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Gifted Memorial Fund for Adult Amateurs Recipient: Mosie Welch (Region 2)

Events with horses seldom turn out as expected, but my immersive dressage experience through The Dressage Foundation's Gifted Memorial Fund for Adult Amateurs grant was as close to perfect as possible, even with a few scheduling and health issues thrown in.  Fortunately, we had put backup dates in our original plan for weather and other contingencies and remained flexible during the week of training.   

My training goals going into this dressage immersion included working with my own trainer Emily Gill.  I wanted to work on skills to improve my seat and the timing of my aids, the ability to ride in a way that improves the suppleness of my half-Welsh pony, Aleksandr Robyn WH (aka Alaska), and develop a more stable seat through transitions.   We had been working on my ability to consistently ride Alaska forward with impulsion all winter, especially at the canter, and we wanted to continue that work.  I was hoping to gain the confidence needed for Alaska and me to compete in a recognized show or two by late spring.  

Emily and I talked at length about how to achieve these goals and our concerns regarding the unpredictable weather in northeast Ohio in the winter, how to keep Alaska in a mentally positive frame of mind during the week, and what tools we could use to accomplish all our goals. 

We came up with an extensive training plan. It included a lunge/seat lessons on Alaska. We used Working Equitation obstacles to focus on dressage basics, I also received the opportunity to ride Emily’s Grand Prix horse, Coulee Bend Kahlua. We did long lining Kahlua and Alaska; and of course, dressage lessons.  We added observation of key lessons and rides on training horses, and we built a full week of activities.  Even though I had no idea that I would receive the Gifted grant, just putting a plan down on paper during the application process helped focus my riding and lessons, so that was a win right there.  I was ecstatic when I was notified that I’d received one of the Gifted grants for Region 2 for 2023.  The anticipation began in earnest!  Much to my dismay, I got a nasty sinus infection the week before we were planning to start and we had to shift to our first backup week. Otherwise, the weather was unseasonably warm for February in Ohio, and we packed everything possible into six days as planned.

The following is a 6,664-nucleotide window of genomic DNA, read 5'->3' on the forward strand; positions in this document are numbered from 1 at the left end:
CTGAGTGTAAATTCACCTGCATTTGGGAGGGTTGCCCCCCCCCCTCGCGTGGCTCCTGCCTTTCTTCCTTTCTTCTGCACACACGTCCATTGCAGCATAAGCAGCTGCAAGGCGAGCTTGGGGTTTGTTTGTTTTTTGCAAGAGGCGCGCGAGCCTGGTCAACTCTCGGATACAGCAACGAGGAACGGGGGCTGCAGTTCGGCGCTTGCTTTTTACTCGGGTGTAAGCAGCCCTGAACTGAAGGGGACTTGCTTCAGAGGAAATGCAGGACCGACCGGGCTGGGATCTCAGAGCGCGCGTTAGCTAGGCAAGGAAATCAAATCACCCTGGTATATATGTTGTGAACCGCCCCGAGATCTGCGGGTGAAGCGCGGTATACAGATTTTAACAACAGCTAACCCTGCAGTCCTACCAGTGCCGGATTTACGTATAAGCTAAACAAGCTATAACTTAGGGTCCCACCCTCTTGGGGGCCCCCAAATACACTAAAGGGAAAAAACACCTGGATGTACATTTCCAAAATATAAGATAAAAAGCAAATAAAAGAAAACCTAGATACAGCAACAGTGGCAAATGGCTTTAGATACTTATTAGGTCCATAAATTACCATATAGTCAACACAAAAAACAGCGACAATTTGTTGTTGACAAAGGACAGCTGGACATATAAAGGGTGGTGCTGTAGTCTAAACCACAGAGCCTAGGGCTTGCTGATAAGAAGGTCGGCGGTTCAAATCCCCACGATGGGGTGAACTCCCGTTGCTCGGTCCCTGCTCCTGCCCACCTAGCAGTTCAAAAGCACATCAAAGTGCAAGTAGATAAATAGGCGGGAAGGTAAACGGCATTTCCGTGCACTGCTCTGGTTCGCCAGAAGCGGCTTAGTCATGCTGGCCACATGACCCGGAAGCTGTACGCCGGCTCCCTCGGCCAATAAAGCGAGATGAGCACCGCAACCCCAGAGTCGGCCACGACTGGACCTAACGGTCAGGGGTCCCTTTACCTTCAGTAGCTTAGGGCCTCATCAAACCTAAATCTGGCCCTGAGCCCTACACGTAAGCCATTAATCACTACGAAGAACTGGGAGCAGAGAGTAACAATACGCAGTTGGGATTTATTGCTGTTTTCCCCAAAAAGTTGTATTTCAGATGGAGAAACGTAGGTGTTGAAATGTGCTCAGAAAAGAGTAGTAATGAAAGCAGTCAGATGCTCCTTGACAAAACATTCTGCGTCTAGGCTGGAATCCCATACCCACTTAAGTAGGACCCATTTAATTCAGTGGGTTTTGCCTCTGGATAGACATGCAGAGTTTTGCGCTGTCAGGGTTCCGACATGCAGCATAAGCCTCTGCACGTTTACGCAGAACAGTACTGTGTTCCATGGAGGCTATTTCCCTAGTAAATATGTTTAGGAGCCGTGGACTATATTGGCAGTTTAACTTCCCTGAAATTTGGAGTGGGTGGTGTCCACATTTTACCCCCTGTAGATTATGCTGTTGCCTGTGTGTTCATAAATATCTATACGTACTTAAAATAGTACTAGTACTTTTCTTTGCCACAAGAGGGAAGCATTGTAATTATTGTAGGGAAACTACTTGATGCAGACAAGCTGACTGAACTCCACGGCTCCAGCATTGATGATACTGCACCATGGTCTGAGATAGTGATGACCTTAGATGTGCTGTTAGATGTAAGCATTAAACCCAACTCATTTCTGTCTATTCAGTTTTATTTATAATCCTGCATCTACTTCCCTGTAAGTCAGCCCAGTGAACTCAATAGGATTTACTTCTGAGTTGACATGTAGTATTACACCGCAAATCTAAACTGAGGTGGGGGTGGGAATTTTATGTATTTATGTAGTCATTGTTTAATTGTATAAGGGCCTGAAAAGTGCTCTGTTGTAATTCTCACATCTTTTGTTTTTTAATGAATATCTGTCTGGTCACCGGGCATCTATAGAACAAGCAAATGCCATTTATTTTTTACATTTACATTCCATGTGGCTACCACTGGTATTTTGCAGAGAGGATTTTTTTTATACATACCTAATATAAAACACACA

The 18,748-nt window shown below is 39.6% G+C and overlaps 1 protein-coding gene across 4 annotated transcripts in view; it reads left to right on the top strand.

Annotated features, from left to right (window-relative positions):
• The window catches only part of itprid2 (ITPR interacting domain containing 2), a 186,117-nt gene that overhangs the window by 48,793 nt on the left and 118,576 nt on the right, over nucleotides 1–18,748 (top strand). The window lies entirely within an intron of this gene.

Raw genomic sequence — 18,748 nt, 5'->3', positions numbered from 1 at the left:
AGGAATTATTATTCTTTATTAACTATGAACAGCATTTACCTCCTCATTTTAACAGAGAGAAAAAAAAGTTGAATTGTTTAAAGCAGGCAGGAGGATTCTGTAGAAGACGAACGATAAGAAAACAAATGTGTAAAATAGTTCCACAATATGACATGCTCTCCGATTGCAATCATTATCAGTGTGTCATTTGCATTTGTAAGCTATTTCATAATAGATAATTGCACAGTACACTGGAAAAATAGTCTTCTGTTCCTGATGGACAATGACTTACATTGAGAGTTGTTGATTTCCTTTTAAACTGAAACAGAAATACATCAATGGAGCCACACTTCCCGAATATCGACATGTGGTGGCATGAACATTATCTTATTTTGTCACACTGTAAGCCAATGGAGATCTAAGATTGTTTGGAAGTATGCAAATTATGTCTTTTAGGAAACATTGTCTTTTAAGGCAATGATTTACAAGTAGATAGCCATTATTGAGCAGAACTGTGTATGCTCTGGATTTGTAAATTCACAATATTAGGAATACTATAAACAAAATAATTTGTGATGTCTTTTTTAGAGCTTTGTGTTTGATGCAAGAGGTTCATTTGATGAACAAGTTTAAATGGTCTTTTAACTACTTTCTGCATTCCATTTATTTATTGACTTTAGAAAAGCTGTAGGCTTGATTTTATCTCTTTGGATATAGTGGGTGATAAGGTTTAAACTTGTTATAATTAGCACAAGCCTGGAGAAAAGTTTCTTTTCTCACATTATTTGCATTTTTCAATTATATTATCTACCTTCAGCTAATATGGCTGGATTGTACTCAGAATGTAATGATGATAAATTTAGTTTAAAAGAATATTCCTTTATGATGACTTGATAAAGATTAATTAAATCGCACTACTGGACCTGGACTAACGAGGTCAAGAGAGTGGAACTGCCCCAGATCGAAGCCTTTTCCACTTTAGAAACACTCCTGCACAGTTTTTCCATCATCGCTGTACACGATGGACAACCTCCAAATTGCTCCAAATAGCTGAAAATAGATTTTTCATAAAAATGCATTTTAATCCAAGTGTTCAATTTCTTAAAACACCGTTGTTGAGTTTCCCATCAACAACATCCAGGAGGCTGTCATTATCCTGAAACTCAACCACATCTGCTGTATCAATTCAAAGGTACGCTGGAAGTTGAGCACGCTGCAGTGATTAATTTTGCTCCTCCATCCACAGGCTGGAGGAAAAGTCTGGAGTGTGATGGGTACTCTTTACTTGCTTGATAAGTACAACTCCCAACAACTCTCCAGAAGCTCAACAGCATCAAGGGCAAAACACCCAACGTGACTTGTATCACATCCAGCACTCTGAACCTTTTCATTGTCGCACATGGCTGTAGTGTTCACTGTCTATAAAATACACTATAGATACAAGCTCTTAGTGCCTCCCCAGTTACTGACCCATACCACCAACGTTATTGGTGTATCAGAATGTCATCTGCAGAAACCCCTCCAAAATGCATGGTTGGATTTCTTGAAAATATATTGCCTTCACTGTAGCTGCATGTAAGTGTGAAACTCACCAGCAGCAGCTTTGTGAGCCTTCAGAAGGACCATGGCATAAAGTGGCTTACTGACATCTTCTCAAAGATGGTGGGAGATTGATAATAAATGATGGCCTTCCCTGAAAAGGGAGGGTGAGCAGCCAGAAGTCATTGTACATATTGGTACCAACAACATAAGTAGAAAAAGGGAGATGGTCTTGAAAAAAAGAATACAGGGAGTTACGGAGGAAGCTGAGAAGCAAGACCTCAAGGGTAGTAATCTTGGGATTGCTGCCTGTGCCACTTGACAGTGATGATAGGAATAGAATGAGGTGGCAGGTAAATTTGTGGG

Finally, Day 1 arrived, and I moved Alaska into his stall at Kachina Farms.  I’m lucky because Alaska travels well and settled in easily.  

Emily set aside a two-hour window from noon to 2:00 pm daily for lessons on Alaska and/or Kahlua and to observe her ride or do groundwork with one of them.  AND Emily had a surprise!  After my lunge lesson on Alaska, I got a short lesson on Kahlua so I can become familiarized with his movement and gaits so my lessons on him could be more effective!  

Today was a seat-focus lesson with Alaska.  We started with in-hand work ensuring he was focused on me to “set the tone for today’s ride.” In the saddle, we warmed up with rider stretches and then moved into trot warm-up. We worked on transitions within and between walk and trot, as well as bend.  Going from the right bend into the left bend is always harder, and we did several repetitions until the bend was more fluid in both directions.  Then we did a little canter in each direction before Alaska and I were loosened up for the lunge.